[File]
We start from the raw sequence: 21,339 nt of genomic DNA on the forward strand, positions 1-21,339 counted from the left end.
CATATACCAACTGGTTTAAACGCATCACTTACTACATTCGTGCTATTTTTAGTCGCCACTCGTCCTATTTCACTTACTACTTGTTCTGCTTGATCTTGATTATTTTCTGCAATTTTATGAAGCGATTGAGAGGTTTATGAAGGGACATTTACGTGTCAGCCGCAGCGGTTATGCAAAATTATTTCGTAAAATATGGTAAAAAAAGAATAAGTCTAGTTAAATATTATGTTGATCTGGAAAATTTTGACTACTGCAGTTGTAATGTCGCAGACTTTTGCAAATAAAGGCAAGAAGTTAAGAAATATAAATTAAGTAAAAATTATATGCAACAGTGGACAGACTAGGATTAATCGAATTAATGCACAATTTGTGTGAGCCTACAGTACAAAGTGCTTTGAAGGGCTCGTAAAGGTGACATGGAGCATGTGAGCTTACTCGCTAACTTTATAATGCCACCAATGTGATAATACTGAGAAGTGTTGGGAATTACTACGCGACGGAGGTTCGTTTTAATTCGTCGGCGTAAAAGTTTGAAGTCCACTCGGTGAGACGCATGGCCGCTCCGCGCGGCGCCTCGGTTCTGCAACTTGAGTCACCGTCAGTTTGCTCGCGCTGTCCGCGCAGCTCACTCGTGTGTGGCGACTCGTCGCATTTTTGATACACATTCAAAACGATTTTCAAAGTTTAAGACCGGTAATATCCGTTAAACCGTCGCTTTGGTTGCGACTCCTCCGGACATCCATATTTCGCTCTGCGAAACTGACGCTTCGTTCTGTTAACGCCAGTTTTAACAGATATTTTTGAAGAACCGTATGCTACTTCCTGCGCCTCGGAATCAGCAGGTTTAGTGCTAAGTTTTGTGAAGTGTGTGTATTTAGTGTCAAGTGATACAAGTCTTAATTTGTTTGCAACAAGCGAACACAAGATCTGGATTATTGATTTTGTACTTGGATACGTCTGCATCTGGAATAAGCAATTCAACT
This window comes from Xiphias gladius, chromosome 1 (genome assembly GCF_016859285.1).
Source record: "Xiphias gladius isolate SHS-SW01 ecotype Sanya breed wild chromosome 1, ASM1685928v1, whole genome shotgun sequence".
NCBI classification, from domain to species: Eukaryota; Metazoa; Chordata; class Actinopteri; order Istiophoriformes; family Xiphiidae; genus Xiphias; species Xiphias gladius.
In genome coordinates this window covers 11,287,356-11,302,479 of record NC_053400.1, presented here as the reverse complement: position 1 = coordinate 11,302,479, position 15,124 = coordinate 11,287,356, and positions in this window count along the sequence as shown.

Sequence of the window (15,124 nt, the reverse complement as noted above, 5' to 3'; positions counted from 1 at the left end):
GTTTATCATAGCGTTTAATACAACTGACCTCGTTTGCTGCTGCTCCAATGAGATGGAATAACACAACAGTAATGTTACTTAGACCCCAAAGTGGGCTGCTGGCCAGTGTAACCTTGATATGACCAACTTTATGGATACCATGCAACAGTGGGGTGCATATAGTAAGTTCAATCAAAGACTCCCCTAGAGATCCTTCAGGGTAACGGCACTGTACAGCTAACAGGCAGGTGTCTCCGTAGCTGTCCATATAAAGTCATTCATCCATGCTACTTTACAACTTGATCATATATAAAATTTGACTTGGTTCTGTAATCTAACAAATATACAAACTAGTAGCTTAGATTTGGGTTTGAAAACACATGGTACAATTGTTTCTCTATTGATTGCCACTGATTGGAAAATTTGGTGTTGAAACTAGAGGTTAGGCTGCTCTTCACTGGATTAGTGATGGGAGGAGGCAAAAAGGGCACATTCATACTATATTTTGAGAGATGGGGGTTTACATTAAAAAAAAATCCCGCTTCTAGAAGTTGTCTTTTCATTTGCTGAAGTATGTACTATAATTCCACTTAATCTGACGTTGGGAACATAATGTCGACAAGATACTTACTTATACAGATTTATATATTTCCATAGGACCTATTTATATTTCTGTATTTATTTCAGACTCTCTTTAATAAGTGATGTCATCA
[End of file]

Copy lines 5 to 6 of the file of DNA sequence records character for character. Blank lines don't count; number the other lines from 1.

NCBI classification, from domain to species: Eukaryota; Metazoa; Chordata; class Actinopteri; order Istiophoriformes; family Xiphiidae; genus Xiphias; species Xiphias gladius.
In genome coordinates this window covers 11,287,356-11,302,479 of record NC_053400.1, presented here as the reverse complement: position 1 = coordinate 11,302,479, position 15,124 = coordinate 11,287,356, and positions in this window count along the sequence as shown.